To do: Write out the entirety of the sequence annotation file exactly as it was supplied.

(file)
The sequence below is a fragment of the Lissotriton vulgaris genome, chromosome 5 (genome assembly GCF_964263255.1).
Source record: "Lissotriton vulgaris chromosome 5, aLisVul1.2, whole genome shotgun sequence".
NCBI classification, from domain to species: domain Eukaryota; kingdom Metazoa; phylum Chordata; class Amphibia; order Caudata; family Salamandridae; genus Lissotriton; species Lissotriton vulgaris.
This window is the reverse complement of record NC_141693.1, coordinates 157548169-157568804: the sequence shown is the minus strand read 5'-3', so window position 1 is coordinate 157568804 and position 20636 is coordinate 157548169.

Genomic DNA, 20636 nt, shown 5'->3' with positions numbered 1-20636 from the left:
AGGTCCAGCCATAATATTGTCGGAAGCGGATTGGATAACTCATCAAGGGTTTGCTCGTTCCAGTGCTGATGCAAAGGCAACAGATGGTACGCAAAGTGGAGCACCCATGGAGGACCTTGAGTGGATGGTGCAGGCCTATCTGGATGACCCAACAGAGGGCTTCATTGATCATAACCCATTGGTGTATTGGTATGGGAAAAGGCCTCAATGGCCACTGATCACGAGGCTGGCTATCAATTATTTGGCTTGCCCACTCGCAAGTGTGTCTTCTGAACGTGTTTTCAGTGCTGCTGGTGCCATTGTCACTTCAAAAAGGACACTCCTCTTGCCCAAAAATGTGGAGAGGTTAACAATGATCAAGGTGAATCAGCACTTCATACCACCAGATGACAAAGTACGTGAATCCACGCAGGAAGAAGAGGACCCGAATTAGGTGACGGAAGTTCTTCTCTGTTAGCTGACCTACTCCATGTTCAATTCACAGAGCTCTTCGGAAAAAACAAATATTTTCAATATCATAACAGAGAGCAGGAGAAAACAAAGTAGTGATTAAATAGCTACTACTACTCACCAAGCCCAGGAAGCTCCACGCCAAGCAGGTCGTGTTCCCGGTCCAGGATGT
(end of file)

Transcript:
The sequence below is a fragment of the Lissotriton vulgaris genome, chromosome 5 (genome assembly GCF_964263255.1).
Source record: "Lissotriton vulgaris chromosome 5, aLisVul1.2, whole genome shotgun sequence".
NCBI classification, from domain to species: domain Eukaryota; kingdom Metazoa; phylum Chordata; class Amphibia; order Caudata; family Salamandridae; genus Lissotriton; species Lissotriton vulgaris.
This window is the reverse complement of record NC_141693.1, coordinates 157548169-157568804: the sequence shown is the minus strand read 5'-3', so window position 1 is coordinate 157568804 and position 20636 is coordinate 157548169.

Genomic DNA, 20636 nt, shown 5'->3' with positions numbered 1-20636 from the left:
AGGTCCAGCCATAATATTGTCGGAAGCGGATTGGATAACTCATCAAGGGTTTGCTCGTTCCAGTGCTGATGCAAAGGCAACAGATGGTACGCAAAGTGGAGCACCCATGGAGGACCTTGAGTGGATGGTGCAGGCCTATCTGGATGACCCAACAGAGGGCTTCATTGATCATAACCCATTGGTGTATTGGTATGGGAAAAGGCCTCAATGGCCACTGATCACGAGGCTGGCTATCAATTATTTGGCTTGCCCACTCGCAAGTGTGTCTTCTGAACGTGTTTTCAGTGCTGCTGGTGCCATTGTCACTTCAAAAAGGACACTCCTCTTGCCCAAAAATGTGGAGAGGTTAACAATGATCAAGGTGAATCAGCACTTCATACCACCAGATGACAAAGTACGTGAATCCACGCAGGAAGAAGAGGACCCGAATTAGGTGACGGAAGTTCTTCTCTGTTAGCTGACCTACTCCATGTTCAATTCACAGAGCTCTTCGGAAAAAACAAATATTTTCAATATCATAACAGAGAGCAGGAGAAAACAAAGTAGTGATTAAATAGCTACTACTACTCACCAAGCCCAGGAAGCTCCACGCCAAGCAGGTCGTGTTCCCGGTCCAGGATGT